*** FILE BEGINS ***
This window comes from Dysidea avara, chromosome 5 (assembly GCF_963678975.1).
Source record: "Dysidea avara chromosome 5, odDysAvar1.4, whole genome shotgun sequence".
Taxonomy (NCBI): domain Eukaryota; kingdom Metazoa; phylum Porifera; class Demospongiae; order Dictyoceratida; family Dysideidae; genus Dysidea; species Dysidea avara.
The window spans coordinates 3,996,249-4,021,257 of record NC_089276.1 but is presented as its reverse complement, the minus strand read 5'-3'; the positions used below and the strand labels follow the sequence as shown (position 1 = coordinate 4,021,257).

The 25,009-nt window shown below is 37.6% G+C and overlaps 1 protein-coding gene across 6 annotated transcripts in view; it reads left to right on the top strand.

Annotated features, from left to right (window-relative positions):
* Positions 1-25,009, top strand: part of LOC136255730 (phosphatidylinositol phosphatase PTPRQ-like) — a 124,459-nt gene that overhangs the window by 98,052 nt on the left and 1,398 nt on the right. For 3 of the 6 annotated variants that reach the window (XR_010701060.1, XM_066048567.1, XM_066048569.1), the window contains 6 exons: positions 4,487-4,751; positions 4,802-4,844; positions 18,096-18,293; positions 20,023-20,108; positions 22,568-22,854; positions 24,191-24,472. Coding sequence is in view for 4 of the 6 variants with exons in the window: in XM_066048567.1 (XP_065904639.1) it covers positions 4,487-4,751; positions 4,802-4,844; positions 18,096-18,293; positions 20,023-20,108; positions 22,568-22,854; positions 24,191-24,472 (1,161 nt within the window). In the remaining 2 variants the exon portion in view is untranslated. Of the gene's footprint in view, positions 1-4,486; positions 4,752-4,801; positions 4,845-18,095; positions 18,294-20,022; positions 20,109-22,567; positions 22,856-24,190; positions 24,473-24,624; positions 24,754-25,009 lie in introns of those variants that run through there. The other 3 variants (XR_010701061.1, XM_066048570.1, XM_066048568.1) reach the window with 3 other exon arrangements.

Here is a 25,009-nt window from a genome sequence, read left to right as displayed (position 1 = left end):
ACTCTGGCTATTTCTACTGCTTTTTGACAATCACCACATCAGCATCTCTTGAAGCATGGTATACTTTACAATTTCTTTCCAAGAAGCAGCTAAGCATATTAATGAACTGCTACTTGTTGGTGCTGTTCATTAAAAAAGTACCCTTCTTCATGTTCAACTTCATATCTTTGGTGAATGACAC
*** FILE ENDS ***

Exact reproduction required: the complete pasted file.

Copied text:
This window comes from Dysidea avara, chromosome 5 (assembly GCF_963678975.1).
Source record: "Dysidea avara chromosome 5, odDysAvar1.4, whole genome shotgun sequence".
Taxonomy (NCBI): domain Eukaryota; kingdom Metazoa; phylum Porifera; class Demospongiae; order Dictyoceratida; family Dysideidae; genus Dysidea; species Dysidea avara.
The window spans coordinates 3,996,249-4,021,257 of record NC_089276.1 but is presented as its reverse complement, the minus strand read 5'-3'; the positions used below and the strand labels follow the sequence as shown (position 1 = coordinate 4,021,257).

The 25,009-nt window shown below is 37.6% G+C and overlaps 1 protein-coding gene across 6 annotated transcripts in view; it reads left to right on the top strand.

Annotated features, from left to right (window-relative positions):
* Positions 1-25,009, top strand: part of LOC136255730 (phosphatidylinositol phosphatase PTPRQ-like) — a 124,459-nt gene that overhangs the window by 98,052 nt on the left and 1,398 nt on the right. For 3 of the 6 annotated variants that reach the window (XR_010701060.1, XM_066048567.1, XM_066048569.1), the window contains 6 exons: positions 4,487-4,751; positions 4,802-4,844; positions 18,096-18,293; positions 20,023-20,108; positions 22,568-22,854; positions 24,191-24,472. Coding sequence is in view for 4 of the 6 variants with exons in the window: in XM_066048567.1 (XP_065904639.1) it covers positions 4,487-4,751; positions 4,802-4,844; positions 18,096-18,293; positions 20,023-20,108; positions 22,568-22,854; positions 24,191-24,472 (1,161 nt within the window). In the remaining 2 variants the exon portion in view is untranslated. Of the gene's footprint in view, positions 1-4,486; positions 4,752-4,801; positions 4,845-18,095; positions 18,294-20,022; positions 20,109-22,567; positions 22,856-24,190; positions 24,473-24,624; positions 24,754-25,009 lie in introns of those variants that run through there. The other 3 variants (XR_010701061.1, XM_066048570.1, XM_066048568.1) reach the window with 3 other exon arrangements.

Here is a 25,009-nt window from a genome sequence, read left to right as displayed (position 1 = left end):
ACTCTGGCTATTTCTACTGCTTTTTGACAATCACCACATCAGCATCTCTTGAAGCATGGTATACTTTACAATTTCTTTCCAAGAAGCAGCTAAGCATATTAATGAACTGCTACTTGTTGGTGCTGTTCATTAAAAAAGTACCCTTCTTCATGTTCAACTTCATATCTTTGGTGAATGACAC